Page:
Bank of Montreal chief economist Douglas Porter on Fridaysaid he suspects that fewer restrictions, ongoing financial support from governments and the way that consumers and businesses have adapted to the pandemic could make for a more forgiving slowdown.

Porter and BMO expect “modest growth overall” for the fourth quarter of 2020, although that forecast could be subject to pandemic-caused uncertainty.

“While no big surprise, the August GDP report (and September flash) is another signal that the Canadian economy responded to the initial reopening with more force than generally expected,” he said. “The way forward has been deeply clouded by the second wave and renewed restrictions, so growth will cool considerably in (the fourth quarter).”

• Email: gzochodne@nationalpost.com | Twitter:





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Melbourne retailers exasperated over uncertain future


“I think employment will be the next major challenge. It will be about how many hours we can give to people.”

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Mr Andrews emphasised on Sunday the government wanted to wait to analyse test results and ensure an outbreak of the virus in the northern suburbs was under control before a further ease of restrictions.

Suburban shopping strip operators expressed their dismay with having to wait longer for re-opening news. Chapel Street Precinct general manager Chrissie Maus said the uncertainty was “frankly inhumane” given the case numbers. The state record seven new cases of the virus on Sunday, bringing the 14-day rolling average below five.

“We are just eight weeks out from social distancing with Santa, but far from getting into the spirit,” she said.

Third Drawer Down owner Abigail Crompton.

Other smaller retailers said despite their disappointment, the safety of their customer bases and communities was front of mind.

“The main thing is that we’re all safe – and that we are doing everything that we can to get through this crisis,” said founder of Fitzroy homewares store and artists studio Third Drawer Down, Abigail Crompton.

Ms Crompton said retailers around the globe had been learning to cope with daily uncertainty in the face of the pandemic.

While the Melbourne store has been closed since April, Third Drawer Down’s wholesale business was continuing to thrive in other Australian states, she said.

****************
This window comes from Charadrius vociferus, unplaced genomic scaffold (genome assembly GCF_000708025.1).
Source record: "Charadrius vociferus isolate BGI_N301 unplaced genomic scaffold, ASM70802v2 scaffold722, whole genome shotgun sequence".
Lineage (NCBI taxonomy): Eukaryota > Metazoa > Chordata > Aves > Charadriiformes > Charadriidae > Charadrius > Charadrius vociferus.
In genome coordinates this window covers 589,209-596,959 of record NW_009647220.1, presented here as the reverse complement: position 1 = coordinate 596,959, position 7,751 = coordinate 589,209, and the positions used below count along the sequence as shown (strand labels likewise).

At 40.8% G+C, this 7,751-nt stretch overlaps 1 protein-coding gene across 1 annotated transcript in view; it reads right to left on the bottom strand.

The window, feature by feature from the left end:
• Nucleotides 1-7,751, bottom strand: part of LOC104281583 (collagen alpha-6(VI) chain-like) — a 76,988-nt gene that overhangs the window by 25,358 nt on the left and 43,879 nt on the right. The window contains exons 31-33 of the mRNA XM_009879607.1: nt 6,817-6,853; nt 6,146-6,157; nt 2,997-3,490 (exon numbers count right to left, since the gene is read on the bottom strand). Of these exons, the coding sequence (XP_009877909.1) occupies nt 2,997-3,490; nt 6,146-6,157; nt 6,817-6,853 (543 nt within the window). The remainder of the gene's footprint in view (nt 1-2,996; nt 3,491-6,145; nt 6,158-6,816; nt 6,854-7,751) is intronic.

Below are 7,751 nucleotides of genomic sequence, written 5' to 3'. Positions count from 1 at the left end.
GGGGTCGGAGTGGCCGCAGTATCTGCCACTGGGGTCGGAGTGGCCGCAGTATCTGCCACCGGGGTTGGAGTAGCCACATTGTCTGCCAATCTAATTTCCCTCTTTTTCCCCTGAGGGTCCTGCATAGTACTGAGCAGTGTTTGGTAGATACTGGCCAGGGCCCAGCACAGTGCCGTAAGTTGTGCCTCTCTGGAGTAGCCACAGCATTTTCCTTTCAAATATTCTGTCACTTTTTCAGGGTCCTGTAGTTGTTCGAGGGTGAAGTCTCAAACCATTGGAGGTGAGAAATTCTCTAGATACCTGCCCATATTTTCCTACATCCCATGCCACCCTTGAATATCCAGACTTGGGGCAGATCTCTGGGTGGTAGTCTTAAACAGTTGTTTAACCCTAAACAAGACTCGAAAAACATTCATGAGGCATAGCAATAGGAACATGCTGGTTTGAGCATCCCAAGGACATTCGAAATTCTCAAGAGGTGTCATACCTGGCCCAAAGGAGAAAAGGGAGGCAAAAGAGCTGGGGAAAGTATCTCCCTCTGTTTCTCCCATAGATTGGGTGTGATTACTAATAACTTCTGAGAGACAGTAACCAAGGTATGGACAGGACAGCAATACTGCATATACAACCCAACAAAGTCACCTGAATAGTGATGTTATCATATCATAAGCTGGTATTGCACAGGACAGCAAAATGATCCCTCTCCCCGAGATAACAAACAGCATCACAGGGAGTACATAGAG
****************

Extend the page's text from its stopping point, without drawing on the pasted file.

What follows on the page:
“Today was disappointing, the idea of reopening is a lovely idea…I’m excited to go back and see it [retail] differently,” she said.

“It doesn’t have to be seven-days-a-week [in store]. The online experience is vital for any good retailer.”

Australian Retailers Association CEO Paul Zahra, said even a two day wait for reopening news would hurt businesses into Christmas.

Australian Retailers Association CEO Paul Zahra, said even a two day wait for reopening news would hurt businesses into Christmas. Credit:Alex Ellinghausen

Australian Retailers’ Association chief executive Paul Zahra said while safety of customers was paramount, the sector was tired and frustrated by the unknowns given Victoria was now under an average of five cases a day.

“We’re exasperated, and it appears the goal posts have moved,” he said.

Even if retailers only had to wait until mid-week for more updates, this short time period would still take a toll, he said.

“It’s just been a rollercoaster of expectations, disappointments and delays. I just think every day counts.”

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Giro d’Italia rider Fernando Gaviria tests positive to coronavirus, as race faces uncertain fate


Colombian sprinter Fernando Gaviria has become the latest cyclist to withdraw from the Giro d’Italia after testing positive for the coronavirus as the race heads toward an uncertain conclusion this weekend.

A staff member for Team AG2R La Mondiale was the only other positive out of 492 tests carried out on Sunday and Monday to coincide with the race’s second rest day, organisers RCS Sport said.

The race is scheduled to end on Sunday in Milan, the capital of the Lombardy region, which is putting in place a nightly curfew beginning on Thursday because of a rising number of COVID-19 cases in an area already hit hard during the first wave of infections.

Two other stages in the final week of the race are also slated to ride through Lombardy.

Race director Mauro Vegni has said from the start that the race’s greatest achievement would be reaching the finish in Milan.

The three-week event was already rescheduled from its usual slot in May because of the pandemic.

Gaviria’s UAE Team Emirates said the rider “was immediately isolated following the test result and is feeling well and is completely asymptomatic”.

The team noted that Gaviria also had COVID-19 in March.

Gaviria has won five stages at the Giro during his career — four in 2017 and one in 2019, plus two stages at the 2018 Tour de France.